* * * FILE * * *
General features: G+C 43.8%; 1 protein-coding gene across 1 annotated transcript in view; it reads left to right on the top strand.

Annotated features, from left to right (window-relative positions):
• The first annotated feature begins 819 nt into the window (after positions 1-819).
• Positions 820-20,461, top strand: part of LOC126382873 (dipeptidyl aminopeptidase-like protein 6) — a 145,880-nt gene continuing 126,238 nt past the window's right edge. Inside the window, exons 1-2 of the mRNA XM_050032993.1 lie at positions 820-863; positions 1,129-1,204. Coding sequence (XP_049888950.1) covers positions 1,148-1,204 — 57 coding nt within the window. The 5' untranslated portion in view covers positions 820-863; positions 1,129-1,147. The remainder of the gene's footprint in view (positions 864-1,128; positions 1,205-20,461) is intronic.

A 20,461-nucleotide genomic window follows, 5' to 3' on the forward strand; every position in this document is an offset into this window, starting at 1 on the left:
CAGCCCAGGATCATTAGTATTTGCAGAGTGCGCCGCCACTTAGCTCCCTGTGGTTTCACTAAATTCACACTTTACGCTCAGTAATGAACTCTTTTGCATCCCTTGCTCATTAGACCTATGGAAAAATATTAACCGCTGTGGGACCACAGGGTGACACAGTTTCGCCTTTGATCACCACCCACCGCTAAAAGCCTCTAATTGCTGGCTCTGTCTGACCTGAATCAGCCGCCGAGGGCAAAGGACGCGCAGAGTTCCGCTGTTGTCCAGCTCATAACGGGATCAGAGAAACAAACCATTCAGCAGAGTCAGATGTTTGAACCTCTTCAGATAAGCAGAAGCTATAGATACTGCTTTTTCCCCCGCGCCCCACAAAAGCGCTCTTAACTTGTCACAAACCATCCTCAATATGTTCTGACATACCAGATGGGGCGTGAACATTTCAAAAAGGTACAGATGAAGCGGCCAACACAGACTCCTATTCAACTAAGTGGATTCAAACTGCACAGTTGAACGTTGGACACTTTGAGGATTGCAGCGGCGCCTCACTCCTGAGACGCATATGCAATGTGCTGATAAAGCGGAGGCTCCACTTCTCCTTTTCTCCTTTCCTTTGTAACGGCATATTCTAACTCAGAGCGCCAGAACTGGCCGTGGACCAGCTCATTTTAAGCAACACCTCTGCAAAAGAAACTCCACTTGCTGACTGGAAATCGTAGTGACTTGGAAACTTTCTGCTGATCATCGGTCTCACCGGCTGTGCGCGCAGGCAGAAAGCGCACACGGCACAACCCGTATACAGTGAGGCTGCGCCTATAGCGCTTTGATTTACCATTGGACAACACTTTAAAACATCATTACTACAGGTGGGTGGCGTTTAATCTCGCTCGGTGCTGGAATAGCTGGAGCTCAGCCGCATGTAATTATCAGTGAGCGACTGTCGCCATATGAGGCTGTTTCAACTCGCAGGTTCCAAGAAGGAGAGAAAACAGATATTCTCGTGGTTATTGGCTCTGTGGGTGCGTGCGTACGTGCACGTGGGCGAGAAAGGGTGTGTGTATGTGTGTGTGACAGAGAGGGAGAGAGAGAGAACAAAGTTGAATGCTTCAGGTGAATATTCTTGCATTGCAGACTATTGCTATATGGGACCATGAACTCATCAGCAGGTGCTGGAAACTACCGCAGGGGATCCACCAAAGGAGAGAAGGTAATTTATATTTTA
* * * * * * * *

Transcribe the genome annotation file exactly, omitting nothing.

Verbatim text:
General features: G+C 43.8%; 1 protein-coding gene across 1 annotated transcript in view; it reads left to right on the top strand.

Annotated features, from left to right (window-relative positions):
• The first annotated feature begins 819 nt into the window (after positions 1-819).
• Positions 820-20,461, top strand: part of LOC126382873 (dipeptidyl aminopeptidase-like protein 6) — a 145,880-nt gene continuing 126,238 nt past the window's right edge. Inside the window, exons 1-2 of the mRNA XM_050032993.1 lie at positions 820-863; positions 1,129-1,204. Coding sequence (XP_049888950.1) covers positions 1,148-1,204 — 57 coding nt within the window. The 5' untranslated portion in view covers positions 820-863; positions 1,129-1,147. The remainder of the gene's footprint in view (positions 864-1,128; positions 1,205-20,461) is intronic.

A 20,461-nucleotide genomic window follows, 5' to 3' on the forward strand; every position in this document is an offset into this window, starting at 1 on the left:
CAGCCCAGGATCATTAGTATTTGCAGAGTGCGCCGCCACTTAGCTCCCTGTGGTTTCACTAAATTCACACTTTACGCTCAGTAATGAACTCTTTTGCATCCCTTGCTCATTAGACCTATGGAAAAATATTAACCGCTGTGGGACCACAGGGTGACACAGTTTCGCCTTTGATCACCACCCACCGCTAAAAGCCTCTAATTGCTGGCTCTGTCTGACCTGAATCAGCCGCCGAGGGCAAAGGACGCGCAGAGTTCCGCTGTTGTCCAGCTCATAACGGGATCAGAGAAACAAACCATTCAGCAGAGTCAGATGTTTGAACCTCTTCAGATAAGCAGAAGCTATAGATACTGCTTTTTCCCCCGCGCCCCACAAAAGCGCTCTTAACTTGTCACAAACCATCCTCAATATGTTCTGACATACCAGATGGGGCGTGAACATTTCAAAAAGGTACAGATGAAGCGGCCAACACAGACTCCTATTCAACTAAGTGGATTCAAACTGCACAGTTGAACGTTGGACACTTTGAGGATTGCAGCGGCGCCTCACTCCTGAGACGCATATGCAATGTGCTGATAAAGCGGAGGCTCCACTTCTCCTTTTCTCCTTTCCTTTGTAACGGCATATTCTAACTCAGAGCGCCAGAACTGGCCGTGGACCAGCTCATTTTAAGCAACACCTCTGCAAAAGAAACTCCACTTGCTGACTGGAAATCGTAGTGACTTGGAAACTTTCTGCTGATCATCGGTCTCACCGGCTGTGCGCGCAGGCAGAAAGCGCACACGGCACAACCCGTATACAGTGAGGCTGCGCCTATAGCGCTTTGATTTACCATTGGACAACACTTTAAAACATCATTACTACAGGTGGGTGGCGTTTAATCTCGCTCGGTGCTGGAATAGCTGGAGCTCAGCCGCATGTAATTATCAGTGAGCGACTGTCGCCATATGAGGCTGTTTCAACTCGCAGGTTCCAAGAAGGAGAGAAAACAGATATTCTCGTGGTTATTGGCTCTGTGGGTGCGTGCGTACGTGCACGTGGGCGAGAAAGGGTGTGTGTATGTGTGTGTGACAGAGAGGGAGAGAGAGAGAACAAAGTTGAATGCTTCAGGTGAATATTCTTGCATTGCAGACTATTGCTATATGGGACCATGAACTCATCAGCAGGTGCTGGAAACTACCGCAGGGGATCCACCAAAGGAGAGAAGGTAATTTATATTTTA